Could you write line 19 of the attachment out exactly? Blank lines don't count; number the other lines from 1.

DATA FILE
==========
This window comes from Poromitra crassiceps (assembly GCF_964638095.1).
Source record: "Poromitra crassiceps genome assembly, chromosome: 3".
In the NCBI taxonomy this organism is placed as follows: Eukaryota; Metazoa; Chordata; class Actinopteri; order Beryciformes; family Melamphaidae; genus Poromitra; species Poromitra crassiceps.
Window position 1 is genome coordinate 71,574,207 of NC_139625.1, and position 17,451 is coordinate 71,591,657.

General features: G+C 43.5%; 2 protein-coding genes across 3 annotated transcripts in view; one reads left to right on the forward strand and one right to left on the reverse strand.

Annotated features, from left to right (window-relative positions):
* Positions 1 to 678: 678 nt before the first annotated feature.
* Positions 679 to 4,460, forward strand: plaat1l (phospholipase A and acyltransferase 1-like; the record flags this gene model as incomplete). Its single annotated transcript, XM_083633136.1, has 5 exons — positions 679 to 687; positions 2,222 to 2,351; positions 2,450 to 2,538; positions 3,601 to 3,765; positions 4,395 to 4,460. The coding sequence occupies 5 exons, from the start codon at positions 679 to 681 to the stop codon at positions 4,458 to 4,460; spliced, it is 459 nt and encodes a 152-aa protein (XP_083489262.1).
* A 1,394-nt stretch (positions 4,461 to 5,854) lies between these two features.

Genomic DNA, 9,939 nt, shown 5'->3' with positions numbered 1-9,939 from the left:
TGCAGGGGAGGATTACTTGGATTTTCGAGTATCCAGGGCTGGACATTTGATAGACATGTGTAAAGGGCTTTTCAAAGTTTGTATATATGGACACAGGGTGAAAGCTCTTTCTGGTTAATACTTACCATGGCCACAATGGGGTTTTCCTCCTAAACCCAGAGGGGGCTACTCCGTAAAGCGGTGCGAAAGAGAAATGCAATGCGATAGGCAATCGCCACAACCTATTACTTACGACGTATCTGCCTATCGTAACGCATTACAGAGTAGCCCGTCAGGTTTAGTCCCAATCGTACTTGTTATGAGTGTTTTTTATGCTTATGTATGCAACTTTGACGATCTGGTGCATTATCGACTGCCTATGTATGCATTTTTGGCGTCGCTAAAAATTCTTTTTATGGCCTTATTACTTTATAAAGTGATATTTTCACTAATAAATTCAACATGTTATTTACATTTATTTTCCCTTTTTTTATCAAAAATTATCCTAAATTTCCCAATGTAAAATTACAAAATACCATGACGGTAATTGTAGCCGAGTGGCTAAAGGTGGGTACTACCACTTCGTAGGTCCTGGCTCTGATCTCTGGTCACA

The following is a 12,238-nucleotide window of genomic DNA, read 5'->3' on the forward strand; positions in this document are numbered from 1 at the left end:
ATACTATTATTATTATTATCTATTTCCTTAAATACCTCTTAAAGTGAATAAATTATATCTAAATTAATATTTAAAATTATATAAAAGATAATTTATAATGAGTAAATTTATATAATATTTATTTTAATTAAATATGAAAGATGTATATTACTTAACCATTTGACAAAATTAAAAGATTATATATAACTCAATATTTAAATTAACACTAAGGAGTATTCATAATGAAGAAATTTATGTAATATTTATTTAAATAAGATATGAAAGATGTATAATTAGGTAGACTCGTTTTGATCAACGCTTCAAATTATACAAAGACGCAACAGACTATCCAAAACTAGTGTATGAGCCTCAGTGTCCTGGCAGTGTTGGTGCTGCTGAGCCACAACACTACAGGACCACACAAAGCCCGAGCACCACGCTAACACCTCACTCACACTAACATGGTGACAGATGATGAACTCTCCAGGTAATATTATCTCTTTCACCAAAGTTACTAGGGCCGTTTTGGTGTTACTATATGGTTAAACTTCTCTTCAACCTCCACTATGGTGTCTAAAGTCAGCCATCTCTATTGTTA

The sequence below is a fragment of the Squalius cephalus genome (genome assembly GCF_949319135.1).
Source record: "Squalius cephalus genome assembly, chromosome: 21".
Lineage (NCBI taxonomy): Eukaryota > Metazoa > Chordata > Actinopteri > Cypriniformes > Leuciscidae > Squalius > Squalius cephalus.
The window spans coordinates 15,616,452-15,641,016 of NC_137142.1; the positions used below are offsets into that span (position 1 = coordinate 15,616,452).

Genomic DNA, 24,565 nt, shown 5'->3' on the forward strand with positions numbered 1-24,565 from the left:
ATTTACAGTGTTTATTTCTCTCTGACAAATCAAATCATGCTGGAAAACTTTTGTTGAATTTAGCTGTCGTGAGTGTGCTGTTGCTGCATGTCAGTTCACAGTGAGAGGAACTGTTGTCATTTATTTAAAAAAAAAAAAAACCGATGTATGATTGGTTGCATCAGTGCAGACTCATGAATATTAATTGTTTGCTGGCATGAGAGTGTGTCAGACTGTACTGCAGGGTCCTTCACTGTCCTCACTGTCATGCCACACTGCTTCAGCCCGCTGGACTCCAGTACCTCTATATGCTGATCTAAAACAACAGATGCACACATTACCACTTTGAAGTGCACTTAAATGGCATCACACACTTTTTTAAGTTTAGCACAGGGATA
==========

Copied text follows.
ATTTACAGTGTTTATTTCTCTCTGACAAATCAAATCATGCTGGAAAACTTTTGTTGAATTTAGCTGTCGTGAGTGTGCTGTTGCTGCATGTCAGTTCACAGTGAGAGGAACTGTTGTCATTTATTTAAAAAAAAAAAAAACCGATGTATGATTGGTTGCATCAGTGCAGACTCATGAATATTAATTGTTTGCTGGCATGAGAGTGTGTCAGACTGTACTGCAGGGTCCTTCACTGTCCTCACTGTCATGCCACACTGCTTCAGCCCGCTGGACTCCAGTACCTCTATATGCTGATCTAAAACAACAGATGCACACATTACCACTTTGAAGTGCACTTAAATGGCATCACACACTTTTTTAAGTTTAGCACAGGGATA